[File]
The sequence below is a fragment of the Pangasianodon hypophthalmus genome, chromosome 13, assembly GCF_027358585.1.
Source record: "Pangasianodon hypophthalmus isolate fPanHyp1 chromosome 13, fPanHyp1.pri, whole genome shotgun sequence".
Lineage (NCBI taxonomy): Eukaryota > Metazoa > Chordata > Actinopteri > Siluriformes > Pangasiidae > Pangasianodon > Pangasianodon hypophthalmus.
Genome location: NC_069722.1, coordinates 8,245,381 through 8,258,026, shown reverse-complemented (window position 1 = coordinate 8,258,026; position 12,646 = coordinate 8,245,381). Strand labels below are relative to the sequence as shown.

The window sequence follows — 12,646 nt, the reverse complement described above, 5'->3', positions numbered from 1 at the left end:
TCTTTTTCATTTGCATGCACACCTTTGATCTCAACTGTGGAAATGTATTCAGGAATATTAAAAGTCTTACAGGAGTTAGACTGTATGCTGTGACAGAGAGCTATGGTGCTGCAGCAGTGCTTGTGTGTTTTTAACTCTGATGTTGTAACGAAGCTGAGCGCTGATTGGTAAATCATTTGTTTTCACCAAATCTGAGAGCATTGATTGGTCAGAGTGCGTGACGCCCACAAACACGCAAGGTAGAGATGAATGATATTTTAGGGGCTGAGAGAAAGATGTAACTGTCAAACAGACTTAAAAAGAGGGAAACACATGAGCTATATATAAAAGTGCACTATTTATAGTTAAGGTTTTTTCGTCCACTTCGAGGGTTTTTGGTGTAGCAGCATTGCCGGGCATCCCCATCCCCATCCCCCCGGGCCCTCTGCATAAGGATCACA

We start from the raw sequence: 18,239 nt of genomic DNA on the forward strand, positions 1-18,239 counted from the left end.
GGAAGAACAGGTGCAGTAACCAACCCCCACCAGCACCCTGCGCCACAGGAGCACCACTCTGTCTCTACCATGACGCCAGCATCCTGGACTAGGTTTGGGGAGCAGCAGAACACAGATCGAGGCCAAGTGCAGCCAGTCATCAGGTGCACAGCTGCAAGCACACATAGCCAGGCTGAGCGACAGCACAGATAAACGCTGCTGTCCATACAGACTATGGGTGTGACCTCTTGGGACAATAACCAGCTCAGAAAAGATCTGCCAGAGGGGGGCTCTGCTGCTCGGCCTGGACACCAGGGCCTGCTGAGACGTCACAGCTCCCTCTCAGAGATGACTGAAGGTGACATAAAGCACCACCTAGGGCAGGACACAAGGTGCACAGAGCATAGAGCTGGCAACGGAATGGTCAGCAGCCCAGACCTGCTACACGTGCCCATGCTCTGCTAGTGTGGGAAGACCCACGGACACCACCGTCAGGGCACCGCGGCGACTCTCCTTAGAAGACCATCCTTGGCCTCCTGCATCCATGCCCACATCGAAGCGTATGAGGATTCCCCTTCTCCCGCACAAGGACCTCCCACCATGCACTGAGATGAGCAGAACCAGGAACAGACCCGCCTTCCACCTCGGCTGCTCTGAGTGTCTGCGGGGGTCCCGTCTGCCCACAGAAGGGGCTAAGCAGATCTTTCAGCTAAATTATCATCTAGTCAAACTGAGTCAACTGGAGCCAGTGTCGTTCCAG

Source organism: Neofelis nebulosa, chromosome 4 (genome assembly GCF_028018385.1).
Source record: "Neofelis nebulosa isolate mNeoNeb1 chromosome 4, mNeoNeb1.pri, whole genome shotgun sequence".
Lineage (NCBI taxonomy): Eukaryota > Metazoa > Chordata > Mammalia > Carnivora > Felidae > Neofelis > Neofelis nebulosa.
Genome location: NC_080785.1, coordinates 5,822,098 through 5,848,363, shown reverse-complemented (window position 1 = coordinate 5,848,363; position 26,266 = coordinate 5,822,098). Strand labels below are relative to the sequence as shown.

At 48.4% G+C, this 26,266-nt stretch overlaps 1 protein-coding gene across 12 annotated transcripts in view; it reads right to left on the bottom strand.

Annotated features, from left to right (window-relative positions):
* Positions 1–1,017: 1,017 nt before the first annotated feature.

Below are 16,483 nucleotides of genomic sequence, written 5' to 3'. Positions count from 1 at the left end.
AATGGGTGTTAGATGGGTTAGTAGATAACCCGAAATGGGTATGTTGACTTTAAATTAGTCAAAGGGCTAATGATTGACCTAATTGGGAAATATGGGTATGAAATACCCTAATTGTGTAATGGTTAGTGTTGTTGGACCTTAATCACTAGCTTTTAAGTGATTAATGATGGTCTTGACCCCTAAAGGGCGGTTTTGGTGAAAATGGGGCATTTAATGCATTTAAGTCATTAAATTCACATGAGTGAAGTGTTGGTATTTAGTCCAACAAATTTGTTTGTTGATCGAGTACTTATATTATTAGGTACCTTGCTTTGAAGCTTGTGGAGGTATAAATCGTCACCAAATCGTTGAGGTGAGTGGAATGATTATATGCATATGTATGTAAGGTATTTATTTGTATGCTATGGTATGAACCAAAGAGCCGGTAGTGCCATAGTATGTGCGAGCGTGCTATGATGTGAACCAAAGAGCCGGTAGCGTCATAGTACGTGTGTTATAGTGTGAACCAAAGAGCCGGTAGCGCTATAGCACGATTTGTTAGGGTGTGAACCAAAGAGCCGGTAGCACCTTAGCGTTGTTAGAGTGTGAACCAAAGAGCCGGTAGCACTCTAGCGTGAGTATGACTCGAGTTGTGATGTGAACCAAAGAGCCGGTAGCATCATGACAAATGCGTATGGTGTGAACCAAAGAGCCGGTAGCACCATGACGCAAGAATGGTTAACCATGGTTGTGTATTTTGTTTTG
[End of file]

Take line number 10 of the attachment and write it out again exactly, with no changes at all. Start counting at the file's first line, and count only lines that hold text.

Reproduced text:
Source record: "Neofelis nebulosa isolate mNeoNeb1 chromosome 4, mNeoNeb1.pri, whole genome shotgun sequence".